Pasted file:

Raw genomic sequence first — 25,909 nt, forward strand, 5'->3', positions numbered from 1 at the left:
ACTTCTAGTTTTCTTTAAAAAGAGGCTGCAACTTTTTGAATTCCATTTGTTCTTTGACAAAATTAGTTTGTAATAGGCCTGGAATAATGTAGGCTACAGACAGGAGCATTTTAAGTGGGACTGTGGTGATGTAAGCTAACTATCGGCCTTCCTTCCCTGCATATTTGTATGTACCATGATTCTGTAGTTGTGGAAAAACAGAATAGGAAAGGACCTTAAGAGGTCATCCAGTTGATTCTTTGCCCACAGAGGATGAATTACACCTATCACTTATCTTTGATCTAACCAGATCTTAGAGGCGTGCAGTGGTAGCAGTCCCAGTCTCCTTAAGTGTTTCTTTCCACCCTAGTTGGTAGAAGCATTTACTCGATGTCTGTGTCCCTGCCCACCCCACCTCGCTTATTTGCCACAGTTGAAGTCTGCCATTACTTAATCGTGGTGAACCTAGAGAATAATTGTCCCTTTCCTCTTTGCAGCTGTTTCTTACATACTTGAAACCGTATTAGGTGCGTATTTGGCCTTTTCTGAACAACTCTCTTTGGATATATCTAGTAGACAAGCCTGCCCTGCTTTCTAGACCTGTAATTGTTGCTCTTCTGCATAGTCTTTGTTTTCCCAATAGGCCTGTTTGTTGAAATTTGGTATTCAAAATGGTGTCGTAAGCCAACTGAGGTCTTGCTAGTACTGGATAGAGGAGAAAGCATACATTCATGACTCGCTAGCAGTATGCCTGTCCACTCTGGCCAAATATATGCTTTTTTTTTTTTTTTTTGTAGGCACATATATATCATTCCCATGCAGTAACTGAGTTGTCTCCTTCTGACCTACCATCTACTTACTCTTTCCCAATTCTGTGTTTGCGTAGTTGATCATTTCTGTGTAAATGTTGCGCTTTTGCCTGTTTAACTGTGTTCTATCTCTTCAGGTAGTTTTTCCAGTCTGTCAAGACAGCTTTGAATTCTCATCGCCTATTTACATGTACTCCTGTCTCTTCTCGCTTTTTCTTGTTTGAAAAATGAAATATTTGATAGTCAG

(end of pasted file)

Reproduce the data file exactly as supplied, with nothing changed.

Raw genomic sequence first — 25,909 nt, forward strand, 5'->3', positions numbered from 1 at the left:
ACTTCTAGTTTTCTTTAAAAAGAGGCTGCAACTTTTTGAATTCCATTTGTTCTTTGACAAAATTAGTTTGTAATAGGCCTGGAATAATGTAGGCTACAGACAGGAGCATTTTAAGTGGGACTGTGGTGATGTAAGCTAACTATCGGCCTTCCTTCCCTGCATATTTGTATGTACCATGATTCTGTAGTTGTGGAAAAACAGAATAGGAAAGGACCTTAAGAGGTCATCCAGTTGATTCTTTGCCCACAGAGGATGAATTACACCTATCACTTATCTTTGATCTAACCAGATCTTAGAGGCGTGCAGTGGTAGCAGTCCCAGTCTCCTTAAGTGTTTCTTTCCACCCTAGTTGGTAGAAGCATTTACTCGATGTCTGTGTCCCTGCCCACCCCACCTCGCTTATTTGCCACAGTTGAAGTCTGCCATTACTTAATCGTGGTGAACCTAGAGAATAATTGTCCCTTTCCTCTTTGCAGCTGTTTCTTACATACTTGAAACCGTATTAGGTGCGTATTTGGCCTTTTCTGAACAACTCTCTTTGGATATATCTAGTAGACAAGCCTGCCCTGCTTTCTAGACCTGTAATTGTTGCTCTTCTGCATAGTCTTTGTTTTCCCAATAGGCCTGTTTGTTGAAATTTGGTATTCAAAATGGTGTCGTAAGCCAACTGAGGTCTTGCTAGTACTGGATAGAGGAGAAAGCATACATTCATGACTCGCTAGCAGTATGCCTGTCCACTCTGGCCAAATATATGCTTTTTTTTTTTTTTTTTGTAGGCACATATATATCATTCCCATGCAGTAACTGAGTTGTCTCCTTCTGACCTACCATCTACTTACTCTTTCCCAATTCTGTGTTTGCGTAGTTGATCATTTCTGTGTAAATGTTGCGCTTTTGCCTGTTTAACTGTGTTCTATCTCTTCAGGTAGTTTTTCCAGTCTGTCAAGACAGCTTTGAATTCTCATCGCCTATTTACATGTACTCCTGTCTCTTCTCGCTTTTTCTTGTTTGAAAAATGAAATATTTGATAGTCAG